Charles Yust, Unified Field Inc.

Interactive Software Engineering

What can others learn from the successes and failures of the way you’ve bridged the digital and physical realms?: 

In many of our projects, the physical and spatial arrangement are integral to the success of the digital portion of the project. The physical-digital relationship is such that we strive to include design technology considerations and personnel as early as possible in the process of building each one. This is important for dictating the technological and hardware requirements before the physical design is completed, so the experience is completely integrated into the physical space and alterations later in the process are minimal.

An important lesson that we have learned from our experience in bridging the physical and digital comes from the complexities in designing systems that work for all users all the time. We work in environments where the user base and audience include people from all age groups and levels of experience. We design our interactions for these projects to work as smoothly and intuitively as possible for the entirety of a given audience, since the tracking sensors cannot be customized to a specific person’s size or skill level.

We have had success in pushing the boundaries of experience design and usability. For the National Geographic Birds of Paradise "Dance Dance Evolution" experience, the users moves are algorithmically applied to an animated virtual 3D bird model. I took basic skeletal tracking information from a human user and was able to map it to the complex 3D skeleton of a Parotia bird that our in-house 3D modeler built from scratch. The experience made a plantigrade (feet on ground) to digitigrade (walking on toes) translation, and accounted for gestures that operated wings and a feathered skirt. We had to translate each users movement to correlate with the complex movements of the bird wings, so they would be graceful and accurate. Another example, this one for GE’s America Works project, explains how we used gesture-based interaction with Kinects in both horizontal and vertical configurations and is described below.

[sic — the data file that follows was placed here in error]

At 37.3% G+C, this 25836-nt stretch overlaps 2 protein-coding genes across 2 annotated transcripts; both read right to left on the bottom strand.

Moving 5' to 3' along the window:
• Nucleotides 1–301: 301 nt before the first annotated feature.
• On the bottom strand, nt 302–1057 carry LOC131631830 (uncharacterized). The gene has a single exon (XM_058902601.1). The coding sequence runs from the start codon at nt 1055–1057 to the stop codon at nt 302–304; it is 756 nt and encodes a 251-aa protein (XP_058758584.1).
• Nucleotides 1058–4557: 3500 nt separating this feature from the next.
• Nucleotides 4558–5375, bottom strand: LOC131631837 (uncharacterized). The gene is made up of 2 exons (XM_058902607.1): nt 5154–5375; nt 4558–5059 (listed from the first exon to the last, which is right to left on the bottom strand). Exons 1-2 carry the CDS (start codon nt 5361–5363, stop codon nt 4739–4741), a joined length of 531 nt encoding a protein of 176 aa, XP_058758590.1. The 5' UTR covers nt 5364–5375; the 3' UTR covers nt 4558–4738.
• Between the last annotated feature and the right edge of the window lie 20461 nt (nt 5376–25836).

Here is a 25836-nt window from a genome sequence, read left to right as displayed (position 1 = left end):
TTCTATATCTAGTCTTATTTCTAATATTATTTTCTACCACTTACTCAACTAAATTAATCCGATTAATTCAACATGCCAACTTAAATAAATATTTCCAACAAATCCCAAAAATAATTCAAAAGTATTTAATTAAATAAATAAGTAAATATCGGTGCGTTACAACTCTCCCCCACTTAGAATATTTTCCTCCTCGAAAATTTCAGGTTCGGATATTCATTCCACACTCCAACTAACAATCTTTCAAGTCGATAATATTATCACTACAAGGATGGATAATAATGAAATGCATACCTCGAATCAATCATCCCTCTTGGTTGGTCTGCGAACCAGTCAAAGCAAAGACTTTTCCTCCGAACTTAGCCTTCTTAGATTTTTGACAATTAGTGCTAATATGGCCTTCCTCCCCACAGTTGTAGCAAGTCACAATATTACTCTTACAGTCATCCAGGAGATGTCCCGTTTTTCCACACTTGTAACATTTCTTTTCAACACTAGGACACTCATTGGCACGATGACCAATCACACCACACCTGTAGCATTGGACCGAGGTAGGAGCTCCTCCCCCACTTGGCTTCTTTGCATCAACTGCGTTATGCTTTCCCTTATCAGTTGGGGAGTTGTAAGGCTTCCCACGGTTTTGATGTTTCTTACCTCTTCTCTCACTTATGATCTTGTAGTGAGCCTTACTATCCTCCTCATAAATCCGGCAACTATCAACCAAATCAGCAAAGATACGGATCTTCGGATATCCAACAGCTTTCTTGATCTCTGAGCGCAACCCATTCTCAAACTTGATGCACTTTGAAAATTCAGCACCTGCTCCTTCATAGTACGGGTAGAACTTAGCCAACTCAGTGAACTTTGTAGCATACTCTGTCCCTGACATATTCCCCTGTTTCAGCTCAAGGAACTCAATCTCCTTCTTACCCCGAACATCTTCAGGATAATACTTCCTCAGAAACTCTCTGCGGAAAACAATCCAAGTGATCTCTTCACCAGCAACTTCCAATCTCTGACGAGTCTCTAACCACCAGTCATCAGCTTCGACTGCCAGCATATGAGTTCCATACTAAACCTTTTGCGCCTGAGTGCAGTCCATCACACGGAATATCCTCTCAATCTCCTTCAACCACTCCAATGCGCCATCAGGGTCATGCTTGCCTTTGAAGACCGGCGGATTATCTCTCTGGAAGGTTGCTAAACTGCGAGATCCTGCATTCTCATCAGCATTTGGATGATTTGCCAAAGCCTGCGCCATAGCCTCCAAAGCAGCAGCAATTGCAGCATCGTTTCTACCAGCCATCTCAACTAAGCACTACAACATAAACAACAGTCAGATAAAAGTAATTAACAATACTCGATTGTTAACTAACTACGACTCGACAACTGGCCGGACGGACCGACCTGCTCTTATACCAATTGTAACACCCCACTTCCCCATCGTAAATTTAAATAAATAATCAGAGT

What value for users did the way you bridged the physical with the digital add to the experience that couldn’t have otherwise been achieved?: 

For the Kennedy Space Center Space Shuttle Atlantis Attraction, visitors engage with a physical system that is configured very closely to the arrangement of the actual shuttle cockpit or enter a dark isolated space that simulates being inside a helmet on a spacewalk. In these experiences, visitors get a simulated, hands-on feel for what Astronauts deal with as they, for example, navigate with only limited viewing angles out of the cockpit windows or rely on CCTV cameras. I developed the 3D simulation software visible in the “windows” to replicate virtual views of the shuttle, space station, Earth and stars the astronauts might be looking at in perspective.

The National Geographic "Dance Dance Evolution" experience was an interactive exhibit that allowed visitors to control virtual 3D Parotia Birds, and replicate moves from the intricate mating dances the birds engage in while trying to attract a mate. Two visitors "dance" against one another simultaneously as the virtual birds reflect their moves through gesture tracking. The users are tracked for how well they perform and surrounded by fellow visitors that are able to rate how well they dance by voting for one or the other. Spatially, the physical set up is similar to how two male Parotia birds dance in a jungle clearing while female birds observe from branches above. The GE America Works project was meant to immerse event-goers in an interactive environment that prompted discussions and knowledge sharing with GE employees to share stories, statistics, and product information with colleagues, politicians, journalists, customers, and the general public.